Heading into the second game of the NLDS, I considered it to be a must-win for the Birds. Giving the Cubs home field advantage for the rest of the series, along with having to face Arrieta in a crucial game three, make for an undoubtedly horrible set of circumstances for any team. The Cubs lineup is dangerous, and Arrieta has been practically untouchable since the All Star Break.
Couple all that with the fact that our lineup as a whole has been very boom-or-bust, and on the surface, I’d say that game two was as close to a must-win as it could have been for any team up 1-0.
In fact, despite being the eternal optimist that I am, I couldn’t even stop myself from shaking with rage during that second inning meltdown the other night. I mean, c’mon. We practically gave the game away during that frame.
Anyhow, in addition to being an optimist, I’m also obsessed with statistics -- and I don’t mean the kind you’d find on the back of a baseball card or over at Fan Graphs. I mean good old-fashioned statistics that you’d learn in the classroom. And because of the O.G. statistics (as well as a few other reasons), I actually kind of like our odds in Game 3.
1. Jake Arrieta has been a beast. (Not the start you were expecting, I'm sure. I'll get there).
Arrieta hasn't allowed more than three runs in a game since June 16, and his success in the second half of the season has been well documented. He's been unbelievable, which is a big reason that the Cubs haven't even lost a start of his since July 25. For those that are keeping track, that is a span of 14 starts, including the Wild Card matchup against the Buccos. An incredible run. That can't be denied.
However, the Cubs aren't going to win his starts indefinitely. Whether Arrieta takes the loss or not, the Cubs bound to lose. And it might not be until next season, but I think it could be tomorrow. In fact, with the Cubs' 14th team win in a row in games started by Arrieta, there are only 31 pitchers EVER to have a longer streak of team wins than that. EVER.
Now consider that there have been thousands of pitchers to start games in the Major Leagues since 1914 (as far back as Baseball-Reference tracks regular season stats for their Play Index - highly recommended if you like spending your time studying baseball). The distribution of team win streaks for a given starter is not normal, but rather quite right skewed - as the highest win streaks, like Arrieta's, pull the average up despite the fact that the bulk of the distribution is probably much lower (although the Play Index limited me to the top 1100 win streaks, which still reached down only as far as seven games).
All of this is to say that achieving a team win streak of 15 games is incredibly unlikely (although, again, being unable to calculate an exact mean and standard deviation prevented me from calculating the percentage). Obviously, none of that has any impact on tomorrow's result. Of course it is much less likely to win 15 straight starts before the streak begins than when you're sitting on 14, but hey. The overall statistics suggest that the odds of the Cubs wining 15 consecutive starts by Arrieta are exceedingly unlikely.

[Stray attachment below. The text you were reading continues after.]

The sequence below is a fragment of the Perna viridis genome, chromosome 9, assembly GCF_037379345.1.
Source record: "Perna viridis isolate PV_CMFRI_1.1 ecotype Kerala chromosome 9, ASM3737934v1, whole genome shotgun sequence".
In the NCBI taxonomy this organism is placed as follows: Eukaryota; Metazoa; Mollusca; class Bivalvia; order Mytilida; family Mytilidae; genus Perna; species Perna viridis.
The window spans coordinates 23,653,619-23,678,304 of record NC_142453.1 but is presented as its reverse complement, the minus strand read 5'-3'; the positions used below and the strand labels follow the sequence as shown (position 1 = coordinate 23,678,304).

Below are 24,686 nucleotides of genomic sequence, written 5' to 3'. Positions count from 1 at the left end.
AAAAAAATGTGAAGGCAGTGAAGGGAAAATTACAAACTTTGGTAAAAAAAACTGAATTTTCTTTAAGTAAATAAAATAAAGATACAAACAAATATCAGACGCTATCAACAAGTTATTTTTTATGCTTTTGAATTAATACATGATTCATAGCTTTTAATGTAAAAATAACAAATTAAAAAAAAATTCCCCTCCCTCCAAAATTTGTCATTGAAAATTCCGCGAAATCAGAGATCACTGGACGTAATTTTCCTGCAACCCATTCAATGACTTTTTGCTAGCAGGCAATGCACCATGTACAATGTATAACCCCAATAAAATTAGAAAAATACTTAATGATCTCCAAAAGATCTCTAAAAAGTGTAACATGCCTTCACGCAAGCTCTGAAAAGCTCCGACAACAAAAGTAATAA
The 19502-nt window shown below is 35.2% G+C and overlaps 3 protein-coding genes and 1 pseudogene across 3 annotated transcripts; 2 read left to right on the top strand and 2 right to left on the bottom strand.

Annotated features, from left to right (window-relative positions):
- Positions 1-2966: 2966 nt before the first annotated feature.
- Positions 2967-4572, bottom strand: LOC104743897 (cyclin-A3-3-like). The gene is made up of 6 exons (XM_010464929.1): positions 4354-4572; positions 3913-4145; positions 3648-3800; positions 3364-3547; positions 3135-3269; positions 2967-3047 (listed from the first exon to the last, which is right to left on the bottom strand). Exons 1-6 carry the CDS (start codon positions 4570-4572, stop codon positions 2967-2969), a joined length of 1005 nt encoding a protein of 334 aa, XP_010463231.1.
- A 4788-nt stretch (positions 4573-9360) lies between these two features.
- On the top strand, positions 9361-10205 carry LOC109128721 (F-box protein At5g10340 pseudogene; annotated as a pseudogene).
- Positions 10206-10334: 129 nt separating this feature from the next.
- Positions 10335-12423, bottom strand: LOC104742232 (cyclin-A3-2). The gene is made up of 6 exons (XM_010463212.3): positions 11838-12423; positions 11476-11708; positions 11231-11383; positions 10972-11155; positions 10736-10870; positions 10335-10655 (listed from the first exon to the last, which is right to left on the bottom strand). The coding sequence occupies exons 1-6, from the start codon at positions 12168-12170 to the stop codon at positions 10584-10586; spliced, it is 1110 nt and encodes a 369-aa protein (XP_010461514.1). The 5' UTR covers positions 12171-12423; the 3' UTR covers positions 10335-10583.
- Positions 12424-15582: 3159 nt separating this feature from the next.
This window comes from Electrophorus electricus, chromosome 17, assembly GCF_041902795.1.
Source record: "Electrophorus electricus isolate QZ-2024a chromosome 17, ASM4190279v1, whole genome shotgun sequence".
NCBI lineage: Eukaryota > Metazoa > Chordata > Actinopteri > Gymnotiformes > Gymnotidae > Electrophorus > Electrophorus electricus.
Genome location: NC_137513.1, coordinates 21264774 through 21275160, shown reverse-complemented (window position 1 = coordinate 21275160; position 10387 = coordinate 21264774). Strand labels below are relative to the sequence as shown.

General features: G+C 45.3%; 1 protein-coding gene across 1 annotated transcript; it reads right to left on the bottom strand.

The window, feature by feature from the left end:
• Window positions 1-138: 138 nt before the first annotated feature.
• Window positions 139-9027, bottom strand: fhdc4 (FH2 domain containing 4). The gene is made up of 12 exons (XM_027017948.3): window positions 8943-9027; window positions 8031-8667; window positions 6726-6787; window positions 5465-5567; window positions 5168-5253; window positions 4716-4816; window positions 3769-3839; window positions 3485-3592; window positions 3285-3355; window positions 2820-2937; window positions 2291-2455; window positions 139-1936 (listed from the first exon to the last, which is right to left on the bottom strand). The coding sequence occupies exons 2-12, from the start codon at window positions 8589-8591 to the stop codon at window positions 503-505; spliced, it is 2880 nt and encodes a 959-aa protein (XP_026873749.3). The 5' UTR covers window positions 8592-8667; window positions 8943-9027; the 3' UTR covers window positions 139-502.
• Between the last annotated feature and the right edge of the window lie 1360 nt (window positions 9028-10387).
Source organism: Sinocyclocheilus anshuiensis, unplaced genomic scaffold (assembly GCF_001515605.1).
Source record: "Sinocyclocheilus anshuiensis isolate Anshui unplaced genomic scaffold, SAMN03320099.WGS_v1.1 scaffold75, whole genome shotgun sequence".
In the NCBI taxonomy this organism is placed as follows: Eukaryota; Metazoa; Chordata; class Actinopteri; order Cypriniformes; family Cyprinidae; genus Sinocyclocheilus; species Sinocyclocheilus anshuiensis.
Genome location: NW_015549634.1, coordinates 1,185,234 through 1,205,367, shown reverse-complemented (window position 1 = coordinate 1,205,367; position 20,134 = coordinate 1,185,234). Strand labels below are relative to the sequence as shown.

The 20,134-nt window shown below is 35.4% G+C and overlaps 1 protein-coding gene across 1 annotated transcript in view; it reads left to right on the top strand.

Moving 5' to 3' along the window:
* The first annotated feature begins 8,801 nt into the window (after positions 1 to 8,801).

2. The Cardinals lineup has been terrible - even despite seven runs in two games, which seems less anemic than it did at times during the regular season. However, with a BABIP of .175 through those two games, we've been extremely unlucky (but also haven't been making great contact, either). You could very reasonably expect this BABIP to rise over the next couple days.
However, over a small five game playoff series, the Cardinals offense won't necessarily pick up. The law of averages (through which I tend to derive my optimistic view of the Cardinals) applies to long term occurrences, so we could just have an unlucky week that leads to an ouster. But we were also shutout in our final three games of the regular season, and sort of limped into the playoffs - which is amazing to say about a 100-win club. So seriously, how can we continue to be that unlucky?
I was planning on writing more on this topic, including about Michael Wacha's recent results, but it's late, I have to study for midterms, and you all catch my drift. The overarching point of all of this is that, while I am certainly misusing statistics that are intended to examine long-term probability, Arrieta's team winning streak and the Cardinals recent trend of struggling on offense (more so than they normally do) will end eventually. So why not tomorrow?
Clearly, none of this will have any direct effect on Monday night's outcome, but I like to re-frame such scenarios like this: What if, on July 30, somebody asked you about the odds that the Cubs would win Jake Arrieta's start that night, as well as the following fourteen, which would culminate with an important Game 3 NLDS win over the Cards?
The odds of that then were surely lower than they are now, but my misguided use of statistics leads to an undying optimism surrounding this team that gives me hope for tomorrow. In the WC game against the Pirates, Arrieta looked shaky in the middle innings, the Bucs couldn't capitalize. I think this team can take advantage of their opportunities, though. And if we can beat Arrieta, the road ahead appears considerably easier, with Hammel said to be starting Game 4.
I'm optimistic, in some ways for the wrong reasons. But I'm optimistic, and you should be, too.